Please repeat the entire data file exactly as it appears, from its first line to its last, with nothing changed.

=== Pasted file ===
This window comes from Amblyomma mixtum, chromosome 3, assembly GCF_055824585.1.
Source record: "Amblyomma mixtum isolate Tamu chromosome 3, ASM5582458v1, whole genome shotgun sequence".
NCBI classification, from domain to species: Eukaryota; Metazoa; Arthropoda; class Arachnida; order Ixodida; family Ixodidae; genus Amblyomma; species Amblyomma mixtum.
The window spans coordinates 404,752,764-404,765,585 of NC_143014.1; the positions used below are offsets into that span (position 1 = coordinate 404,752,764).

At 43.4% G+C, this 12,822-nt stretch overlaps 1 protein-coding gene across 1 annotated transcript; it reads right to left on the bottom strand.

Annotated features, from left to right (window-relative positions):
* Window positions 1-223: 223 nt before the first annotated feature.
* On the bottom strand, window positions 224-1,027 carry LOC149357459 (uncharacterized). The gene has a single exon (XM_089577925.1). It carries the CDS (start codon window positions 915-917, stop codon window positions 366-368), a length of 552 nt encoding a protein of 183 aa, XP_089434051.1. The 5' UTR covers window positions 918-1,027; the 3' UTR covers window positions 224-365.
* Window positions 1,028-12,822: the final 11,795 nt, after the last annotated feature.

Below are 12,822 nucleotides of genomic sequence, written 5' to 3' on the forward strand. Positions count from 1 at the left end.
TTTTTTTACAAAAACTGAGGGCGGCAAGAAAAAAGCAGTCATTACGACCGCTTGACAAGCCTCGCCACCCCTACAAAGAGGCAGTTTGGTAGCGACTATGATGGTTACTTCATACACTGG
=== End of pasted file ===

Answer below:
This window comes from Amblyomma mixtum, chromosome 3, assembly GCF_055824585.1.
Source record: "Amblyomma mixtum isolate Tamu chromosome 3, ASM5582458v1, whole genome shotgun sequence".
NCBI classification, from domain to species: Eukaryota; Metazoa; Arthropoda; class Arachnida; order Ixodida; family Ixodidae; genus Amblyomma; species Amblyomma mixtum.
The window spans coordinates 404,752,764-404,765,585 of NC_143014.1; the positions used below are offsets into that span (position 1 = coordinate 404,752,764).

At 43.4% G+C, this 12,822-nt stretch overlaps 1 protein-coding gene across 1 annotated transcript; it reads right to left on the bottom strand.

Annotated features, from left to right (window-relative positions):
* Window positions 1-223: 223 nt before the first annotated feature.
* On the bottom strand, window positions 224-1,027 carry LOC149357459 (uncharacterized). The gene has a single exon (XM_089577925.1). It carries the CDS (start codon window positions 915-917, stop codon window positions 366-368), a length of 552 nt encoding a protein of 183 aa, XP_089434051.1. The 5' UTR covers window positions 918-1,027; the 3' UTR covers window positions 224-365.
* Window positions 1,028-12,822: the final 11,795 nt, after the last annotated feature.

Below are 12,822 nucleotides of genomic sequence, written 5' to 3' on the forward strand. Positions count from 1 at the left end.
TTTTTTTACAAAAACTGAGGGCGGCAAGAAAAAAGCAGTCATTACGACCGCTTGACAAGCCTCGCCACCCCTACAAAGAGGCAGTTTGGTAGCGACTATGATGGTTACTTCATACACTGG